Huckleby wrote:When I heard last week that Florida law allows the jury to convict on manslaughter even though the prosecution charged 2nd degree murder, I was pleased. A manslaughter conviction seems like the most just outcome.
But after thinking about it, the idea of sliding-down charges when the prosecution offers a weak case is bogus. Real bogus. Psychologically, I think a jury is likely to return a conviction on a reduced charge just because it feels like a fair middle ground in a confusing case. But also, the defense is geared towards defending the primary charge; re-rigging the game at the 11th hour seems unjust.
Guess this is the sort of law you get in right-leaning, tough-on-crime state. Which uncoincidentally has a large population of minorities.
Manslaughter is usually a lesser included offense of murder so it has to be an option for the jury in every jurisdiction where it fits because of a Supreme Court decision. And that makes sense, because it's just murder minus the intent element. The Supreme Court's reasoning was basically that it was better to allow a jury a chance to punish a life taker than let the person walk just because there might be some small amount of reasonable doubt about the intent to kill.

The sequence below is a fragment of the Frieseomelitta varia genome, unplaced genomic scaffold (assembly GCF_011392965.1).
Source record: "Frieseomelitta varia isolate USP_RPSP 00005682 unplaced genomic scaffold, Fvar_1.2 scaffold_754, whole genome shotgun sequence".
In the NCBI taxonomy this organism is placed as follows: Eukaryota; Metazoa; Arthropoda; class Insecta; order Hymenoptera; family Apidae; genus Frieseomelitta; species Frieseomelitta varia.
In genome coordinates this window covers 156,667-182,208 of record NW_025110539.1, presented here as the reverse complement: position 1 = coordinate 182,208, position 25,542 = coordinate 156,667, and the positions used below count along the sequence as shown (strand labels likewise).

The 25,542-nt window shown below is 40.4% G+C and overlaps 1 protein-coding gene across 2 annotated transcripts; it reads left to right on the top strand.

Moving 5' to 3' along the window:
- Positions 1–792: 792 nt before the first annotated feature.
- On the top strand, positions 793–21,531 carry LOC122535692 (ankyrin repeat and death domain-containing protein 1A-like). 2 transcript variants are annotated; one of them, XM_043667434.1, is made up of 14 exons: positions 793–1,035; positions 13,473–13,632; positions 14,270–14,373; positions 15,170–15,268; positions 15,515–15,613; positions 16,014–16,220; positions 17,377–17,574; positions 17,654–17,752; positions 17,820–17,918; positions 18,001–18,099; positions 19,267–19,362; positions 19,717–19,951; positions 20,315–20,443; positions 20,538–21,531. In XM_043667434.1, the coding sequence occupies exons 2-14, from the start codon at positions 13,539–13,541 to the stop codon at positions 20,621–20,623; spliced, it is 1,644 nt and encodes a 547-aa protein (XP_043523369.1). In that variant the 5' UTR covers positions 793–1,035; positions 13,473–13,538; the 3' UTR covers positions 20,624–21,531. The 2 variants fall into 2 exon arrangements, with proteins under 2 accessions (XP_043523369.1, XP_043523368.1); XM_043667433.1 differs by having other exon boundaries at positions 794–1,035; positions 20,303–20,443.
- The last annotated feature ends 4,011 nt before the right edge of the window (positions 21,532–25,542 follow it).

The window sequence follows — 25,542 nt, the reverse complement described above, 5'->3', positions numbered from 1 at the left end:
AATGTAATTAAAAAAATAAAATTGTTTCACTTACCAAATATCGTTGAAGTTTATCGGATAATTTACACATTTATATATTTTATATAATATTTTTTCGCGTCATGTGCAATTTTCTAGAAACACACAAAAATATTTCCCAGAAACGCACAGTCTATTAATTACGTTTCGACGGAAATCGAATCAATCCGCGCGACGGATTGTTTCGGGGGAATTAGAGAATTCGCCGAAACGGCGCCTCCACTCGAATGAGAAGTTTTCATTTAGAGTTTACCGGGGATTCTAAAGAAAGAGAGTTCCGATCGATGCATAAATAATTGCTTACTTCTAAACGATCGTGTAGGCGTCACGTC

I don't see why it's a problem normally, but I don't think it's appropriate in this case. Zimmerman didn't do something stupid or reckless that resulted in a death. He didn't fire into the air and end up hitting Martin. He didn't pull out his gun and wave it around to scare Martin and then accidentally have it discharge. He intentionally shot at Martin, and that's very likely to cause a death, which we all know. That makes it murder.
If he has a self-defense defense, then so be it. But in this case manslaughter would be a jury cop out.
But at least it's not as stupid as the prosecution's attempt at third-degree felony murder based on felony child abuse. That's just ridiculous because that does require a whole seperate element (felony child abuse) which itself requires a whole bunch of other elements (ie: intentional infliction of physical or mental harm on a child, or something like that), none of which were even remotely argued at trial. It's like they let the interns run the last day of the trial. Such a silly thing to attempt, and it doesn't exactly make them look confident in their case.